• At the most basic level, investing is placing funds towards some sort of asset with the plan that you will gain some financial returns in the future.
  • There is always some level of risk, with large degrees of variation depending on what type of investments you partake in.
  • In order to fund an investment you either need access to savings, or you can borrow money (known as leveraging). In many cases with investment banks and businesses, a mixture of the two is taken.
  • Traditional investments bring profits in two ways. Many asset types bring income; a regular series of cash flows, or they may grow in value – in a lot of cases investors will hope for both.

asset classes

  • There are many different types of asset classes or types and each will have their differing levels of risk and return. Deciding on an asset class will depend on an investor’s risk tolerance, which is how much risk they are willing to take on while looking at investments. As a rule, they’ll attempt to minimize their risk while maximizing their returns.
  • There are five main different classes – these will be covered in greater depth in subsequent videos:
  • Tip: you can compare the historical performance of asset classes using Vanguard’s Interactive Index Chart.


  • This is considered as the safest asset class, meaning it will have the lowest risk but it will also generally have the lowest return, based off of historical performance.
  • Investing cash can be as simple as holding the money in interest generating accounts.
  • In Australia, the government will also guarantee your deposits in Authorised Deposit-taking Institutions (ADIs) up to an amount of $250,000 so that if anything were to happen to the bank, you would still be in possession of your money (up to that $250,000 limit).
  • Other forms of cash investments are treasury notes and commercial bills. Despite them possibly having greater returns, they are also are more difficult to access and are traditionally owned by larger institutions.

fixed interest

  • In order to raise funds, corporations, governments and other similar entities may offer fixed interest instruments in the form of bonds. These will generally pay both a periodic interest payment (the coupon), as well as the full amount (the face value, or principal) at the end of the term.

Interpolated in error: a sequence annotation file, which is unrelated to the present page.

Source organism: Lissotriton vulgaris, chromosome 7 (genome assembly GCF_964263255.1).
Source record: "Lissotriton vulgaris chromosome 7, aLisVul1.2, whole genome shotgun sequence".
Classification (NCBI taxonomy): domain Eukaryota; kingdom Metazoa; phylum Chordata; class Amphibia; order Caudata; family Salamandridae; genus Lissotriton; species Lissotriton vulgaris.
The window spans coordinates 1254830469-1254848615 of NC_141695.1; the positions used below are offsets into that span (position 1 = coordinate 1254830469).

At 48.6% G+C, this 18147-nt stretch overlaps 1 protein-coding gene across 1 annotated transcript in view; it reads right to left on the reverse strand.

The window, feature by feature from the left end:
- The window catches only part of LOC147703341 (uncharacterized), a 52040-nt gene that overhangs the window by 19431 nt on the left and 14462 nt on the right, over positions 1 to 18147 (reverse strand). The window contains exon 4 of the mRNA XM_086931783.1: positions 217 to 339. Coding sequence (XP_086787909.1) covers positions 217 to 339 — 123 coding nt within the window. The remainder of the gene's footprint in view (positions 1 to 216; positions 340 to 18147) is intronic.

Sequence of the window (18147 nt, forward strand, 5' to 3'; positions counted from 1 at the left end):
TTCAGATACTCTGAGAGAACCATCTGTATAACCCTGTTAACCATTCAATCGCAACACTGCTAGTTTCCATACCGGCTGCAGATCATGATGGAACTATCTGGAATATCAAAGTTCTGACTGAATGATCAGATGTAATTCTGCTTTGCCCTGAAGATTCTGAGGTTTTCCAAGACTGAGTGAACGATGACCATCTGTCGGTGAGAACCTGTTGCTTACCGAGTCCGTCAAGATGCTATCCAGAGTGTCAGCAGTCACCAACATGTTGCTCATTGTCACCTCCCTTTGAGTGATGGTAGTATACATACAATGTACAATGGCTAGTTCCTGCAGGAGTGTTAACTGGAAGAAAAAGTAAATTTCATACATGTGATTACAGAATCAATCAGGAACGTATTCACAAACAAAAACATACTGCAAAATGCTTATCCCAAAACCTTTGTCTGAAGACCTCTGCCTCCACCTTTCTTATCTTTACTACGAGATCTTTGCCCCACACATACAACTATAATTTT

• On offering bonds, the issuer must document the coupon rate, the periodicity of the coupon, the principal and the maturity date – which is when the principal is due.
  • An attractive feature of bonds is that they can be bought and sold. In a normal case, when lending money to an individual, you may not see your money until they have paid it back.
  • When holding bonds, if you don’t want to wait for the full term then you can sell them to another party in order to get your money back sooner, at the cost of any change in value in the bond as well as missing out on any future returns.
  • Bonds can be bought and sold on a financial exchange, and traditionally offer a bridge in risk and return between cash investments and equities.


  • When investing in property, you can look at two forms of returns. Income can be generated from rent, while the value of the property may also appreciate over time so that it can be sold for a capital gain.
  • The most straightforward method of property investment is to buy it yourself and then rent it out for income. This will often take a very large sum of money, accessed through a lot of savings or a sizeable loan – both of which may not be accessible to many people.
  • If you only have access to a smaller sum, or don’t want to expose too much of your portfolio to property, then you can access property through managed investments. In a nutshell, a managed investment will pool together money from different sources and then a fund manager will make purchases on behalf of the investors.


  • Equities, or shares, represent a portion of ownership in a company. Each share will hold some financial value, and if it is traded publicly, this value will be determined by the buyers and sellers of the shares on a financial exchange. The movement in price will determine whether the investor will make a capital gain or a loss, depending on the original cost of the share.
  • As a part owner of a company, a shareholder is entitled to a proportionate amount of profit in any given year. This figure is generally given by an earnings per share; available in an annual report. Although a shareholder may be entitled to the profit, the company can decide whether the profit is actually paid out in a dividend or to reinvest it back for the sake of future growth.
  • On weekdays, investors can buy and sell their shares on an exchange. In Australia, this is the Australian Securities Exchange (ASX), although most countries with a large enough share trading market will have their own.


  • Assets in this class tend to be more unpredictable in nature, and are generally less correlated to given benchmarks than other asset classes. Alternatives can be used to diversify an investor’s portfolio, or they may have the view that they will outperform other asset classes in a given timeframe.
  • Some common alternative investments are commodities and currencies. Both of these can be found on exchanges, however in Australia they’re separate from the ASX. Their values are determined by the supply and demand of each underlying asset; for commodities this could be anything from food to oil. Currency values are quoted against another country’s on a per single unit basis. For example, in the United States, they would quote values as per one U.S. dollar. These two types of investments don’t provide any income stream and profit is usually made through capital gains.